From this perspective, ontologies that are heavily based on either CIDOC-CRM or other models emanated from it (e.g. FRBRoo), such as FRH3, SAWS, Biblissima, and Zhitomirsky-Geffet and Prebor’s model, would not be a good fit for the project. CIDOC-CRM, albeit being an ontology specifically developed for cultural objects, provides only primitives with high-level semantics that inevitably abstract them from any concrete implementation. According to Nussbaumer and Haslhofer , this is due to the fact that it has been developed as a global ontology with the objective to provide a generalized framework according to which it is possible to operate decentralized data integration between different metadata schemas, thus resulting, more often than not, into similar entities and relations being mapped into different ontological chains or, vice versa, different entities and relations being mapped to identical chains. The double bond between high-level semantics and lack of implementation guidelines implies the need to add more information from controlled vocabularies to disambiguate a model that was already tortuous to begin with. This causes CIDOC-CRM to be over-engineered, too difficult to comprehend and to be used successfully with respect to this case study, which instead is related to a precise project with its very specific needs and users – which may not necessarily be practical of the nomenclature and structure imposed by CIDOC-CRM.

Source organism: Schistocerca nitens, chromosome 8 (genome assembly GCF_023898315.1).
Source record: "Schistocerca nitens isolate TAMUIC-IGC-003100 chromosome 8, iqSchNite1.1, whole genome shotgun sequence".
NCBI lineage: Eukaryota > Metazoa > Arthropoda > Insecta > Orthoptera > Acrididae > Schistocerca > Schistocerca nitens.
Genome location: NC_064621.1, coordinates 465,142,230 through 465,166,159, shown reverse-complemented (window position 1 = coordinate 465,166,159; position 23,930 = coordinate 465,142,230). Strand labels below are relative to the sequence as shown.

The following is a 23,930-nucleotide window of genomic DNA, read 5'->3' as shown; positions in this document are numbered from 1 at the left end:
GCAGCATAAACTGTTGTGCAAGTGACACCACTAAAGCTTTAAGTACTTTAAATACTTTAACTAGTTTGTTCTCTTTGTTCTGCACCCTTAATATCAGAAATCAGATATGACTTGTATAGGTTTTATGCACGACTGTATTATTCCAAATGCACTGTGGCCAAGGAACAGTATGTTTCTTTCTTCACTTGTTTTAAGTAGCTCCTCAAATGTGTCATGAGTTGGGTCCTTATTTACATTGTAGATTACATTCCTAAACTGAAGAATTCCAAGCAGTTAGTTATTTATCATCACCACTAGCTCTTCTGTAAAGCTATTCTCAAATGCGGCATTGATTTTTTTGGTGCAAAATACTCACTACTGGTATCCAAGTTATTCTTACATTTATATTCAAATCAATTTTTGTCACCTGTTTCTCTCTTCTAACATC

By contrast, the Functional Requirements for Bibliographic Records standard (FRBR) , a well-known and robust model proposed by the International Federation of Library Association (IFLA) for representing bibliographic resources and metadata, would be a good basis to build on due to its flexibility in representing complex and layered objects. In addition, some of the SPAR Ontologies such as FaBiO and CiTO, by explicitly focusing on documents and their description in FRBR terms, can further expand the possibilities offered by FRBR through the definition of additional bibliographic entities and the relations between them. Finally, certain conceptual issues that might entail significant cognitive effort in their modelling (such as recording changes in values through time) can be easily dealt with by plugging Ontology Design Patterns (ODP) into other models. For example, Time Interval (TI) is an ODP which enables an intuitive description of periods of time. TI, in turn, is reused by other convenient ODPs such as Time-indexed Value in Context (TVC) , useful to describe situations in which entities have values during a certain time interval and within a particular context, and Literal Reification , which allows modelling certain literals as individuals of a class so that one may use them as proper subjects or objects of RDF statements within an ontology.